The Yankees Dilemma: Trade for Starter or Keep Prospects?


The Evil Empire returned upon its throne as public enemy number one as the New York Yankees shocked Major League Baseball by trading for NL MVP Giancarlo Stanton during the 2017 Winter Meetings. Brian Cashman has vaulted the Yankees back to being prominent buyers in the MLB, simply one year after being sellers at the deadline.

A year ago, at the Winter Meetings, the Yankees were looked to be in a rebuilding year or as the organization’s brain trust dubbed it, a “transitional year.” The usual big spenders in the offseason brought back Aroldis Chapman on a large deal for a closer, but mainly opted for shorter, cheaper deals to the likes of Matt Holliday and Chris Carter. Instead of trading prospects, they hoarded them at the 2016 trade deadline and watched them flourish in the 2017 season that put this “rebuild” on a fast track.

During the 2017 season, everything clicked for the Yankee youngsters whether it was Aaron Judge being voted AL MVP runner-up to Luis Severino returning to dominance being third in AL CY Young votes to Greg Bird, Jordan Montgomery, and Chad Green showing promising roles for the future. All this success pushed Cashman and ownership to bolster their roster during the trade deadline, while not mortgaging their future, to help this roster make the playoffs. The additions of Sonny Gray, Todd Frazier, and relievers David Robertson and Tommy Kahnle got the Yankees to Game 7 of the ALCS all while keeping their main prospects for the 2018 and 2019 seasons.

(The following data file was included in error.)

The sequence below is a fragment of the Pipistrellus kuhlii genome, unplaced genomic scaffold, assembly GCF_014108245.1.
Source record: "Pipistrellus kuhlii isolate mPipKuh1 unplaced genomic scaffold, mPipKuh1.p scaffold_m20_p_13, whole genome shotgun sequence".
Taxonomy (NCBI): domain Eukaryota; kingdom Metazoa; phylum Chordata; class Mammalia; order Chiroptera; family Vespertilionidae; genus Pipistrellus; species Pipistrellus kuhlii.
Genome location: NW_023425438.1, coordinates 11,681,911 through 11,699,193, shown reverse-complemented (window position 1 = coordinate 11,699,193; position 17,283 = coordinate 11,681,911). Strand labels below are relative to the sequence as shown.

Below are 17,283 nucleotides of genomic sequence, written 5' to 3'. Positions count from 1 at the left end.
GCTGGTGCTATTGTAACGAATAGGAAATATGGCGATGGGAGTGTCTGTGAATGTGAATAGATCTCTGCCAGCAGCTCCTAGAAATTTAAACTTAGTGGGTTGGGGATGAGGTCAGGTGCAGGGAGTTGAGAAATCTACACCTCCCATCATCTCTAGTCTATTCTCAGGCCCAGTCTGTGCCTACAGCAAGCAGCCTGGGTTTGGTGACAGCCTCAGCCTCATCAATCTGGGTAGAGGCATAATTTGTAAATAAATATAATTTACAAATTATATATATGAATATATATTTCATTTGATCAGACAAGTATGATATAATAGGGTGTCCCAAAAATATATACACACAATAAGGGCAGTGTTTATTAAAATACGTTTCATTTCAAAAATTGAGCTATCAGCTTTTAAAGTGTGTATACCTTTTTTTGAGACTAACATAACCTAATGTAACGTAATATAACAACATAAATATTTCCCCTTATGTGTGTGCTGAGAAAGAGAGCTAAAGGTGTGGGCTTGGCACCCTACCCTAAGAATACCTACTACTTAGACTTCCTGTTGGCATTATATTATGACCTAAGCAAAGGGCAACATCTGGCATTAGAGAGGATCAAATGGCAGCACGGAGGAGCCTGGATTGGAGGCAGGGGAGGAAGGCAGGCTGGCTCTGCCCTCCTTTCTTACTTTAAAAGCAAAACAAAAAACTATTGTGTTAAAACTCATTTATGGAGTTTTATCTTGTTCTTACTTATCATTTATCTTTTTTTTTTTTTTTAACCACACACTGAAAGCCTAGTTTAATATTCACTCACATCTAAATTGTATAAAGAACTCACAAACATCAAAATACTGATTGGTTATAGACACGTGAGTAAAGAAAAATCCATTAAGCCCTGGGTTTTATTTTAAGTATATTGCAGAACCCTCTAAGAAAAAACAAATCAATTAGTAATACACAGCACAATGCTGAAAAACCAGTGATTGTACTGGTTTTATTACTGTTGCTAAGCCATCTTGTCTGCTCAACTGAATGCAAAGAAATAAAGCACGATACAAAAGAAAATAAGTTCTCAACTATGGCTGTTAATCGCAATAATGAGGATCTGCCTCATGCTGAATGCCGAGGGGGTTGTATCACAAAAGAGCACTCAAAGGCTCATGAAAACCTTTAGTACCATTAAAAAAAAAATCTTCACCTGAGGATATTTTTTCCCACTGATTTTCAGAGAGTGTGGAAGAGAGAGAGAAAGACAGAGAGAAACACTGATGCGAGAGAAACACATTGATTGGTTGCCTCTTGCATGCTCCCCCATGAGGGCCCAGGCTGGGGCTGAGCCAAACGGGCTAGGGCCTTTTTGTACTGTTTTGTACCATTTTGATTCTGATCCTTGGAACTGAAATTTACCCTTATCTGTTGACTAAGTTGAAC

Fast forward to the 2017 Winter Meetings. The Yankees weren’t expected to make any major moves as they were focused on signing Japanese superstar, Shohei Ohtani, bringing back veteran starter CC Sabathia, and staying under the $197 million luxury tax. All was going to plan until Ohtani eliminated the Yankees from contention of signing him and Derek Jeter, now part-owner of the Miami Marlins, dangled the biggest fish in the market, Stanton. Frustrated with an organization going through another rebuild, Stanton had a no trade clause that only accepted trades to the Dodgers, Yankees, Cubs, and Astros. Being on the list was all the Cashman and Hal Steinbrenner needed to hear.

Stanton was donning the pinstripes three days after publicly putting the Yankees on the list as the Bronx Bombers sent All-Star second baseman Starlin Castro and two prospects, Jorge Guzman and Jose Devers (neither being ranked in the organization’s top five prospects) to the Marlins. Cashman saw an opportunity to put the team over the top, doing a complete 180 from a year before, and reinvigorating the Evil Empire back on top of the baseball world.